Resource Details

Smallholder perceptions of agroforestry projects in Panama

Literature: Journal Articles

Fischer, A., & Liette Vasseur. 2002, "Smallholder perceptions of agroforestry projects in Panama." Agroforestry systems vol. 54, no. 2, pp. 103-113.

Contact Info

Correspondign author: Liette.Vasseur@stmarys.ca

Affiliations

  • School for Resource and Environmental Studies, Dalhousie University, 1312 Robie St., Halifax, Nova Scotia, Canada, B3H 3E2
  • Department of Biology, Saint Mary’s University, Halifax, Nova Scotia, Canada B3H 3C3

Link(s)

Agroforestry systems

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Description

  • This study evaluates smallholder perceptions of agroforestry projects in Panama. In Panama, 40% of the land area is set aside in protected areas and indigenous reserve, and much of the flat fertile plain is consumed by plantation agriculture, factors which, along with rapid population growth, conspire to encourage intense pressure on remaining forests and small scale land conversion.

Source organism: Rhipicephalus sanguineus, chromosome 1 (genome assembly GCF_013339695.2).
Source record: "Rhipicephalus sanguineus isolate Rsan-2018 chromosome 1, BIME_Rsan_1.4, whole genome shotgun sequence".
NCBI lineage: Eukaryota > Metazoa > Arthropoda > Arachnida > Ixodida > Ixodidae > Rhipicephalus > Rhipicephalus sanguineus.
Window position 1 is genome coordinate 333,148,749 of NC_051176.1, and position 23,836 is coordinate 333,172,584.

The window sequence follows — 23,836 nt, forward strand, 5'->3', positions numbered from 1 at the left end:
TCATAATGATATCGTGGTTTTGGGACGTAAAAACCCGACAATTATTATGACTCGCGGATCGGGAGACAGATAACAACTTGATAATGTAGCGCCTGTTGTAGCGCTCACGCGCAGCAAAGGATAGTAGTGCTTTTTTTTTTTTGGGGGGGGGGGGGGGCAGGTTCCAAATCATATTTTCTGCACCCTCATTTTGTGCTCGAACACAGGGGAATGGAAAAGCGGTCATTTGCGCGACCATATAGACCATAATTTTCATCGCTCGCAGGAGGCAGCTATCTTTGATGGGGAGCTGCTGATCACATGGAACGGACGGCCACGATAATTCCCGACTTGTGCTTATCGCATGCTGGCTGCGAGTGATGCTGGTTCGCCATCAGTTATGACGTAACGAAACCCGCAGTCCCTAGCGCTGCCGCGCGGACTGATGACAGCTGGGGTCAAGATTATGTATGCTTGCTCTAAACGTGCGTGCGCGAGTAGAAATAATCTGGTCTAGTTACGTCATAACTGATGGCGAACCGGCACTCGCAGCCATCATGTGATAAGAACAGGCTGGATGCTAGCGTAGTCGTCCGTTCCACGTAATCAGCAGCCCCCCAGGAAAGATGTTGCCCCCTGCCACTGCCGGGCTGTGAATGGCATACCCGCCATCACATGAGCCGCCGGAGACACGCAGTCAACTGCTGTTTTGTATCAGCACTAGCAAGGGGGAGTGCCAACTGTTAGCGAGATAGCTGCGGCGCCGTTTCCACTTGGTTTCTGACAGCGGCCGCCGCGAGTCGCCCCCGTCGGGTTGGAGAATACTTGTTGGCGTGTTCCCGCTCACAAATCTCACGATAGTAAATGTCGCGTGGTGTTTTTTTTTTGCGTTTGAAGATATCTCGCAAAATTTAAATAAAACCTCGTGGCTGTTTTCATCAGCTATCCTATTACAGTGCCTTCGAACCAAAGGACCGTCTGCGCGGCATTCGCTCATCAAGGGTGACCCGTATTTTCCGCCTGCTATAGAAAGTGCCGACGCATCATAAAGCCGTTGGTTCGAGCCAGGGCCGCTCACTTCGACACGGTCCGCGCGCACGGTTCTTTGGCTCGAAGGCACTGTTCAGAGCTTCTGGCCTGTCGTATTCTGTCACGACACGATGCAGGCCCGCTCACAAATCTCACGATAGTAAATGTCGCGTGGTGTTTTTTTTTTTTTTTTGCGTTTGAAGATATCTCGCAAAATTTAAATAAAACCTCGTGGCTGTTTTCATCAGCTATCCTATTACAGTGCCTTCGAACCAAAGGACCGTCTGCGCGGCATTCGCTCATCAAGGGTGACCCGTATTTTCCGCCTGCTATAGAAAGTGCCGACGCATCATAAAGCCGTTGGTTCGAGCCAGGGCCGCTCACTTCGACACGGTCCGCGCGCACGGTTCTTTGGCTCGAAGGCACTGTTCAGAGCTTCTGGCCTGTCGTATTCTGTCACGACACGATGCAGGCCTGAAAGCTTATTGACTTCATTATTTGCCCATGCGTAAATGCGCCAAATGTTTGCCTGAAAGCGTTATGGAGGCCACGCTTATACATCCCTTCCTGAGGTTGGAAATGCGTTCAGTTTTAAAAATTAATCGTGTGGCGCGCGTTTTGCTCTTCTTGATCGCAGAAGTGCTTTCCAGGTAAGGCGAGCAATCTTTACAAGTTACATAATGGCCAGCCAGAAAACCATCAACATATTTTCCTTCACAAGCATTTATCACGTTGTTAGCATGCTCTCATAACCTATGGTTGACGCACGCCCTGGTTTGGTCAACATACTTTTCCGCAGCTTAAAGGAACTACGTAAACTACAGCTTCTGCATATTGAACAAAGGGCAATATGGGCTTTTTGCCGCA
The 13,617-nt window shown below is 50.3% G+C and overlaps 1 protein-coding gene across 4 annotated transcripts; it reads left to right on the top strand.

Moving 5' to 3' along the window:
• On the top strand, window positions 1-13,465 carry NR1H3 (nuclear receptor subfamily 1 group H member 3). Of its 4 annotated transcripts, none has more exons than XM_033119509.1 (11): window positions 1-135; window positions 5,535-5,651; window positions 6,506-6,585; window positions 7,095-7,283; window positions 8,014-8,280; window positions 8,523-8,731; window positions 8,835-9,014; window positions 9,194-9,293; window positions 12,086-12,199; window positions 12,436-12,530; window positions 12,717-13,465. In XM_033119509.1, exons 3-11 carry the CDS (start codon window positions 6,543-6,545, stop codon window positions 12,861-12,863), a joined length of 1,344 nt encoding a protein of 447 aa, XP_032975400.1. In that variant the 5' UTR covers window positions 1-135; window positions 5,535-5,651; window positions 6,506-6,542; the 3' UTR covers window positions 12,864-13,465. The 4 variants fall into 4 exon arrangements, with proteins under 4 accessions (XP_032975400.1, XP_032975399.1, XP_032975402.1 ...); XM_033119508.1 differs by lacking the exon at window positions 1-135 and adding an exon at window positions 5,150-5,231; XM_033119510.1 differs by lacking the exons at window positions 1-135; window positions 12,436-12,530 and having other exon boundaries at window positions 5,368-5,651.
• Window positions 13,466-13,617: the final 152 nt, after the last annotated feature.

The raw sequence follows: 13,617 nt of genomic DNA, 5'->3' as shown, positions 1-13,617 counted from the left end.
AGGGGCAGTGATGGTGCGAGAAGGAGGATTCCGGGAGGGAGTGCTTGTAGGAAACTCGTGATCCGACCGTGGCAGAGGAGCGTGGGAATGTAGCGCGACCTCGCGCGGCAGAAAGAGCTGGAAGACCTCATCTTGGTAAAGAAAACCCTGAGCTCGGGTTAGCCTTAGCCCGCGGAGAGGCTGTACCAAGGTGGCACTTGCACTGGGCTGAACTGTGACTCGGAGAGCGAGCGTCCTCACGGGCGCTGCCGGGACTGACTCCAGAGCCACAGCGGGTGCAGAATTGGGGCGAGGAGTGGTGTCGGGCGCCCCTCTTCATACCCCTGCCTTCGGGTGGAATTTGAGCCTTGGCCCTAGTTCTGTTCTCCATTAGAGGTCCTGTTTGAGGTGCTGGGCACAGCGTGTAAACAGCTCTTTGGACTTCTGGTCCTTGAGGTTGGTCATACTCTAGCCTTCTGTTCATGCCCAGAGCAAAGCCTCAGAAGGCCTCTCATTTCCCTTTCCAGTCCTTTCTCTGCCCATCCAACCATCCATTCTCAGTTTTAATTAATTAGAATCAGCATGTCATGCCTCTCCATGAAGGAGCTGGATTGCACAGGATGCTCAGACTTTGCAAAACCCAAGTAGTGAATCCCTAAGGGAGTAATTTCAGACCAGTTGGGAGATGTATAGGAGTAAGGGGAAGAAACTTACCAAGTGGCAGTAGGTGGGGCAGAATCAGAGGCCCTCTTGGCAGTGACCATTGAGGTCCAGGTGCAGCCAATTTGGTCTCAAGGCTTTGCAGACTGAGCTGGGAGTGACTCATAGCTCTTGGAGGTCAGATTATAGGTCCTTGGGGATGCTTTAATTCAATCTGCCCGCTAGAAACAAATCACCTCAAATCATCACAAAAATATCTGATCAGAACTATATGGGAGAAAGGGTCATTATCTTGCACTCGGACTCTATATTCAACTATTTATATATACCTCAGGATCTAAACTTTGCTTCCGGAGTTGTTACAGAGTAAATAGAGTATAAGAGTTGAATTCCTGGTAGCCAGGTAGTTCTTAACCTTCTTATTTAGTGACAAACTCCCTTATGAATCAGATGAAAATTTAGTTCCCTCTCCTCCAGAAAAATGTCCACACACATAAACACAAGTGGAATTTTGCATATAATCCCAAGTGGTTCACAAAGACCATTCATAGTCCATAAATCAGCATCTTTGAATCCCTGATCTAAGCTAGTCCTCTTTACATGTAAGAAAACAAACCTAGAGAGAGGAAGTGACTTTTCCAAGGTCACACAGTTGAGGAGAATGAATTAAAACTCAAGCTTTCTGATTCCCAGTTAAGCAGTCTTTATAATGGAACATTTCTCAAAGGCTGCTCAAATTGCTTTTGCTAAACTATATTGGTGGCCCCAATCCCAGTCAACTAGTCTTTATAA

• Researchers conducted interviews in 1997. Average farm size was 7 ha, with much of the land in forest and a small percentage of the land in cultivation, usually yucca, maize, rice, and beans. Only 25% had official title to the land.
  • The most common agroforestry systems were home gardens (fruit trees- orange, mango, banana, lime) and intercropping. Almost all participants planted timber trees, primarily pine, acacia, teak, and Cedrela odorata. Shade coffee and cocoa composed a small proportion of total landowner practices.
  • Researchers ascertained that stakeholders benefited from tree planting wood products and fruit, but did not realize rises in income. Farmers observed some environmental benefits of tree planting, such as reduced soil erosion, increased soil fertility, and improved watershed protection, but slash and burn agriculture continued. Most farmers continued to harvest wood from forests rather than from the planted trees. Monetization of planted trees was not possible because of issues with market access, and that the project did not address these issues.
  • Researchers suggest that project promoters involve more local staff and improve extension services and training.

Geographical Region

  • Southern Central America
  • Country

  • Panama
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